Despite China’s GDP hitting a new low, Asian markets rose Friday after the country reported its economy was slowing in line with expectations, quashing fears data would show a “doomsday” scenario of the country heading for a hard landing, according to AFP.

“We should not be too obsessed with 8 percent economic growth. Generally speaking, China’s economy has run smoothly during the first half,” Sheng said.

Although the economic growth rate continued to slow in the second quarter, it was “rather good” compared with developed nations and other emerging economies, the NBS spokesman said.

Tian Yun, vice president of the Beijing-based China Macro Economics Institute, told the Global Times that after the central government adjusted its policy in April, investment in the second quarter is overall better than expected, especially in the sluggish property market.

“The current monetary policy is very positive and investment in June is growing fast,” Tian said. “But I’m not sure whether the trend will stay in a good direction since the US and Europe, China’s major export markets, have their own problems to solve.”

China has made three cuts in bank reserve requirement since December, reducing the amount of money banks must hold in reserve, aimed at freeing up funds for lending, according to AFP.

The government has also cut interest rates twice since the beginning of June.

Li agreed that export enterprises were facing difficulties, saying they are losing their competitive edge as costs rise.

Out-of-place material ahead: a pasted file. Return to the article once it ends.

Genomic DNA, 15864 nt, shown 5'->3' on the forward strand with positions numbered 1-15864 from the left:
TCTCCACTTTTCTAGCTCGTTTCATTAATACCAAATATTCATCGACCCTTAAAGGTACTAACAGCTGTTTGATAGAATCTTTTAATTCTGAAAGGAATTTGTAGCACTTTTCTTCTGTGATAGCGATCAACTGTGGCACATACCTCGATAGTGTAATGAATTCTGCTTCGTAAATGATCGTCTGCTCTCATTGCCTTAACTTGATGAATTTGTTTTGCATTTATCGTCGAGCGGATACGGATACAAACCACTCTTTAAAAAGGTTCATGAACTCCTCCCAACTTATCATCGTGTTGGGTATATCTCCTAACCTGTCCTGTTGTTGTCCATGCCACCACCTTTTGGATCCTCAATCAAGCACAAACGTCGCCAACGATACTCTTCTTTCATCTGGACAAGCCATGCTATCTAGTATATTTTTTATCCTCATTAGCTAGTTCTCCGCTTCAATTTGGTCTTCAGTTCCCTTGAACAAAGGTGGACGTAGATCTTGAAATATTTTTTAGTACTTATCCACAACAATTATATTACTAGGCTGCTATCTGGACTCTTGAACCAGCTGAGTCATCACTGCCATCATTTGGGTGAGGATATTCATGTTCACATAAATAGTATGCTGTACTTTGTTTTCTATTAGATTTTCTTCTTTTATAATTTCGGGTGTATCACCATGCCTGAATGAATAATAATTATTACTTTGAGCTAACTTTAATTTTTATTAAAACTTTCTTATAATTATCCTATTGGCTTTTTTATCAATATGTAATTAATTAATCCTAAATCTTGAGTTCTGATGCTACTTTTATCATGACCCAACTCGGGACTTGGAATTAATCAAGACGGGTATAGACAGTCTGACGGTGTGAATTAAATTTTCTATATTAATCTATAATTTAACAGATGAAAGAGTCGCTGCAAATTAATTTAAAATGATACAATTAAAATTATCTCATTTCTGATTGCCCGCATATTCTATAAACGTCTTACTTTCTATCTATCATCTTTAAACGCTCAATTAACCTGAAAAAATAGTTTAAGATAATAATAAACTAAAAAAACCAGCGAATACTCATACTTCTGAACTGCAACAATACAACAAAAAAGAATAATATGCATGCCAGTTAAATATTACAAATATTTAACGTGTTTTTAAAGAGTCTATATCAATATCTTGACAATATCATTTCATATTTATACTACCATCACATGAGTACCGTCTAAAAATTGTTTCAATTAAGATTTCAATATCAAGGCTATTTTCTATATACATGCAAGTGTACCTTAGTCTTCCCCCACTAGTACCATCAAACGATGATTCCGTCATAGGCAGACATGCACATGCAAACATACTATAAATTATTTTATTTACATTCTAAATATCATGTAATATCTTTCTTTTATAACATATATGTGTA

“Governments can also reduce taxes on small and medium-sized enterprises which shoulder exports in the country. It’ll be the best policy to boost their production and at the same time boost growth and consumption domestically,” Li said.

Tian also mentioned that the property market continued to be a major problem, and would drag down China’s economy in a year or two, while the country’s financial system is facing serious challenges as the budget is not enough to support further growth.

Sheng reiterated the government’s top priority of stabilizing growth as the country faces increasing downward pressure.

“The government will give higher priority to stabilizing growth, and continue to strengthen and improve macro-controls to promote steady and relatively fast economic growth,” the spokesman said.

Other indicators published Friday showed first-half industrial value-added output rose 10.5 percent year-on-year, down from the 11.6-percent increase seen in the first quarter.

Retail sales increased 14.4 percent from one year earlier in the first half, slower than the 14.8-percent growth registered in the first quarter.

Tian said that China could use the economic slowdown as an opportunity to adjust its economic structure, which could help reduce high energy consumption and high pollution industries.  He was also optimistic that the whole year GDP growth could be maintained at 8 percent this year.


Filed under: Beijing Consensus, Chinese Model, Communications, Domestic Growth, Economics, Environment, global times, Government & Policy, Influence, Peaceful Development, Politics, Reform, Strategy, The Chinese Identity, Trade, Uncategorized